City schools report chronic absenteeism


Chronic absenteeism in the Long Beach school district has reached a rate of nearly 30 percent this year, an eye-popping number that is among the highest in New York state. The sobering statistic means that more than 1,000 of the district’s 3,545 students are on track to be absent more than 10 percent of the school year.

School district officials disclosed the numbers in response to a request by the Herald last week.

In the 2020-21 school year, amid the coronavirus pandemic, chronic absenteeism at Long Beach High School was 21 percent, or about 275 of the high school’s 1,317 students. Districtwide, the rate was about 20 percent. That year, chronic absenteeism statewide was 29 percent.

In Nassau County, Long Beach’s chronic absenteeism rate dwarfs that of many other districts, and is the one of the highest in the county. In Rockville Centre, the rate was about 7 percent in 2020-21, the most recent figures available, according to the State Education Department, and in Garden City it was about 1 percent.

“Chronic absence has been a problem in our community for several years, particularly at the high school level,” Dr. Jennifer Gallagher, the superintendent of Long Beach schools, wrote in an email to the Herald, “and this problem was worsened by the pandemic.”

Gallagher said the issue has been discussed at a number of Board of Education meetings, and was a focus of the district’s five-year strategic plan.

School board President Anne Conway agreed with Gallagher that the problem was attributable in part to the pandemic. Students who tested positive for the virus had to remain out of school for five to 10 days, Conway noted.

“Schools went from saying, ‘We really want you to come to school,’ to ‘please stay home if you have even a sniffle,’” Gallagher wrote.

“And the mental health challenges that were exacerbated by the pandemic years also contributed to students feeling disengaged and isolated, increasing school avoidance. This has been challenging for schools to address since some of these students need outside mental health support.”

Robin Amato, a vice president of the Long Beach PTA, declined to comment on the absentee numbers.

Roy Lester, a member of the Long City Council who served on the school board for years, said that Covid-19 was largely to blame for the absentee rate, even in a post-pandemic world.

“It’s a different world,” said Lester, an attorney who added that he doesn’t have to appear in court as often as he did in the past. Students, he said, are following the example of their parents, many of whom are now working at home.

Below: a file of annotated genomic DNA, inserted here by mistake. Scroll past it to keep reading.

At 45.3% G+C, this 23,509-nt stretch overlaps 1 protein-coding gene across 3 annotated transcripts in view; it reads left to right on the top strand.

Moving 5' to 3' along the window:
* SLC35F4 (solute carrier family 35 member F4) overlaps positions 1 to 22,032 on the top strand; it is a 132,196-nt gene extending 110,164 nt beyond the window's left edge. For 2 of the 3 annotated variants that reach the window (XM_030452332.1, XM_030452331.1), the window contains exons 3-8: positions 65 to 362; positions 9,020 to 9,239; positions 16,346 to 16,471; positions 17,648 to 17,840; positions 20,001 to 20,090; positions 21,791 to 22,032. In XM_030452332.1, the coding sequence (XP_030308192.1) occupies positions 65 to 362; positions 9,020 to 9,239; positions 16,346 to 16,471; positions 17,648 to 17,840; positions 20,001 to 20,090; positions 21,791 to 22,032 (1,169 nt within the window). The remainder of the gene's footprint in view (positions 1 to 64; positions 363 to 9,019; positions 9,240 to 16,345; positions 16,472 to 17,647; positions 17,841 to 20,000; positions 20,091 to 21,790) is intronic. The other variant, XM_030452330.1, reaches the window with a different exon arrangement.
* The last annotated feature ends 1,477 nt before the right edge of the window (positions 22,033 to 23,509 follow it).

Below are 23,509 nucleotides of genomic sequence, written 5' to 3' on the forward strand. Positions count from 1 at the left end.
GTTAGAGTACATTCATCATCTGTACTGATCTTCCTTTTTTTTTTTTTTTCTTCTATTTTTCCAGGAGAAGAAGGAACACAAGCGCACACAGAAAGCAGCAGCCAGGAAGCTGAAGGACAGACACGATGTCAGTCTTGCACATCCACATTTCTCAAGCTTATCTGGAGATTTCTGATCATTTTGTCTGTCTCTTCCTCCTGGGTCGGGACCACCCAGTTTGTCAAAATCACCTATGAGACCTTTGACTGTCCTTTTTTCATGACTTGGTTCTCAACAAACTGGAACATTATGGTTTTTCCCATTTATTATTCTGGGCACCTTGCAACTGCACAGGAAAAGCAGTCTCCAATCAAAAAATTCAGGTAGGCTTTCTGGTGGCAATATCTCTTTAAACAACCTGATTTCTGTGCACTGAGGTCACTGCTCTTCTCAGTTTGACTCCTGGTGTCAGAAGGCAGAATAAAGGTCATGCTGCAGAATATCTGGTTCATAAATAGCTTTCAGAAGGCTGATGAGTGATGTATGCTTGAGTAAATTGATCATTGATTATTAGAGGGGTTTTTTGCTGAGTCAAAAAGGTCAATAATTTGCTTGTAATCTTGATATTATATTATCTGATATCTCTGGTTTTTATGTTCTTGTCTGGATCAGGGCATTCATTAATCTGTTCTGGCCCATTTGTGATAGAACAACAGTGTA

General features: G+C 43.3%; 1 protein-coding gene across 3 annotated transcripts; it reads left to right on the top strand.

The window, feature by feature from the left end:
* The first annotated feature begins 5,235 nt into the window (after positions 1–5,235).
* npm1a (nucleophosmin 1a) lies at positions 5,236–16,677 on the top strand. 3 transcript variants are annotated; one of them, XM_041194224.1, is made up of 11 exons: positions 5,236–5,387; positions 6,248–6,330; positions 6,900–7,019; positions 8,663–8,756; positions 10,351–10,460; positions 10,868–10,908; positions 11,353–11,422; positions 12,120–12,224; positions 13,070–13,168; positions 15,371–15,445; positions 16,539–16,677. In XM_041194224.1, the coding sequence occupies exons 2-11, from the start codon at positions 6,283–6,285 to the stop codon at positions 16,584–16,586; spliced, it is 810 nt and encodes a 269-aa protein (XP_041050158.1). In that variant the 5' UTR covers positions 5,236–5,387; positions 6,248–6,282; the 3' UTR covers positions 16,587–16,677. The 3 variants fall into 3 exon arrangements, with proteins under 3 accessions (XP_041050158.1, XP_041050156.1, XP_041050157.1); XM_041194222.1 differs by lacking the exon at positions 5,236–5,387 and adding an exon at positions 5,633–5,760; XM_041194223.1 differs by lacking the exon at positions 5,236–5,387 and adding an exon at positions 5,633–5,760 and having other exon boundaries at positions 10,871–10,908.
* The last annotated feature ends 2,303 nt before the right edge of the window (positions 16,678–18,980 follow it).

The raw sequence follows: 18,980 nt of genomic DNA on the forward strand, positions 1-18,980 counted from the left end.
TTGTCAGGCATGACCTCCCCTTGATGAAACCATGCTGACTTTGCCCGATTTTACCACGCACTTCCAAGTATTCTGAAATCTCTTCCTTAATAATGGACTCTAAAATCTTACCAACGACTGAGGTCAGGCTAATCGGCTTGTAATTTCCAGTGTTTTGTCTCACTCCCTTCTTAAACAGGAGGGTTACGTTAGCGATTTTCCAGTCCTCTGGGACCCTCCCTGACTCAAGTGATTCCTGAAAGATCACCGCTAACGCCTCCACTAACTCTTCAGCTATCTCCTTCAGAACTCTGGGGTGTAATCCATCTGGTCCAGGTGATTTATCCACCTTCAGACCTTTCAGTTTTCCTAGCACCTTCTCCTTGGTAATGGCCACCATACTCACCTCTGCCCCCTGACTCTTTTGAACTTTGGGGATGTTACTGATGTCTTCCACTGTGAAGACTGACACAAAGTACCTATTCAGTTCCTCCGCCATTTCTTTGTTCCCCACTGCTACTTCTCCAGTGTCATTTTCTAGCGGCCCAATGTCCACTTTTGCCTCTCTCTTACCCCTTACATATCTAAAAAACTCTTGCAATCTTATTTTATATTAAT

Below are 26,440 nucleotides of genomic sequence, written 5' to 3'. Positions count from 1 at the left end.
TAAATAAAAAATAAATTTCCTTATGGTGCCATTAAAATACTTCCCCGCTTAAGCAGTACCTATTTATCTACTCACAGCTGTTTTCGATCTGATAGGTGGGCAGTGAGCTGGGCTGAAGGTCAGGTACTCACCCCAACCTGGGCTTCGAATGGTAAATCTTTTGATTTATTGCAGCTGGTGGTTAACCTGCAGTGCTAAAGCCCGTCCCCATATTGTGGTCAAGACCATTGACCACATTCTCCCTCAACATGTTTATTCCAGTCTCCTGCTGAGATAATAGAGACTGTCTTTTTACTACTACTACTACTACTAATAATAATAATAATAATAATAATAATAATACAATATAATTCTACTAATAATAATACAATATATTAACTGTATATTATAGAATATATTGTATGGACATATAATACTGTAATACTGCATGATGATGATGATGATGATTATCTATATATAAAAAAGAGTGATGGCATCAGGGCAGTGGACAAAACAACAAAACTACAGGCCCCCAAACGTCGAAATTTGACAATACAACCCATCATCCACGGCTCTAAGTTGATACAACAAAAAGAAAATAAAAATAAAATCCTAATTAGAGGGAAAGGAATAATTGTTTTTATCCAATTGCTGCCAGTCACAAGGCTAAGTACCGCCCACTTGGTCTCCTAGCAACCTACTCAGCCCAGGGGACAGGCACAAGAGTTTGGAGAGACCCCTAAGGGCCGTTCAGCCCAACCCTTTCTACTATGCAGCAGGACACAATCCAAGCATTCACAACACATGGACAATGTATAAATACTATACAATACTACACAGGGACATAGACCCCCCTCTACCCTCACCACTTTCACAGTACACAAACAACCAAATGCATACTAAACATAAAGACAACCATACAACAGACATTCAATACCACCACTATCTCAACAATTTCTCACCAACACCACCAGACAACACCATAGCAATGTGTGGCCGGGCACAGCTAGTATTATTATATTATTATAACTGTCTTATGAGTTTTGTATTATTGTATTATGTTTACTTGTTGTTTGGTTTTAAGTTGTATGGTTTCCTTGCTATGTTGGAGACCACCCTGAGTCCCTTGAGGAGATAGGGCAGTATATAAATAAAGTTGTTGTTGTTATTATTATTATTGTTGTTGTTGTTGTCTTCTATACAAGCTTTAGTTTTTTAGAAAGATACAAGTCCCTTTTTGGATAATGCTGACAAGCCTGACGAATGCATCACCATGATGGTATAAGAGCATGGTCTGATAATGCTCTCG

A key question, Lester said, is whether students are maintaining their grades.

Gallagher said that absenteeism tended to be higher among poorer students, those lacking English-speaking skills, and those with disabilities or other life challenges.

The problem is being tackled in a variety of ways, she said, including home visits and social service interventions. She said also the district has partnered with community-based organizations and churches. And it has begun a mentoring program so students can reach out to an adult in case of a crisis.

“We’ve been applying multiple strategies to re-engage students, build a relationship network amongst staff and students and nurture our family connections,” Conway wrote in an email. “The Long Beach School District offers many clubs and extracurricular activities to motivate and connect with all students.”

The district is also initiating a new busing program. There will be a late bus and a “twilight” bus, for students who miss their buses and don’t have access to a car, as well as for those who oversleep.

“At our last meeting, I asked about our late bus that sweeps through Island Park and Long Beach to pick up any students who overslept,” Conway wrote. “Our district sent a reminder to all families about this bus. Our school district is also piloting a twilight program so students can take core classes in a smaller and more nurturing environment.”

Gallagher said there would also be enrichment programs to engage students in such areas such as business and STEM subject. At the high school, she said, the district has received state grants to renovate the library and common areas to make them more inviting.

Crystal Lake, a community leader in the North Park section, bemoaned the district’s absenteeism, but said she had seen high numbers in the past. For one thing, she said, there is a need for more minority teachers to work with children of color who are chronically absent.

Lake described the situation as “extremely alarming” and said it may become worse unless there is widespread community involvement. “How are we going to deal with children who in some cases can’t read or write?” she said. “It takes a village to raise our children.”

CLARIFICATION: Long Beach's school district had a chronic absentee rate of 21.1 percent in the 2020-21 academic year, according to numbers provided by the district. That ranks it as the sixth-highest rate among 42 school districts, along with the Plainedge school district. 

Hempstead, Lawrence, East Meadow, Uniondale and Westbury all reported higher chronic absenteeism during the same time period. 

A story in the March 16-22 edition provided incorrect information on Long Beach's overall ranking.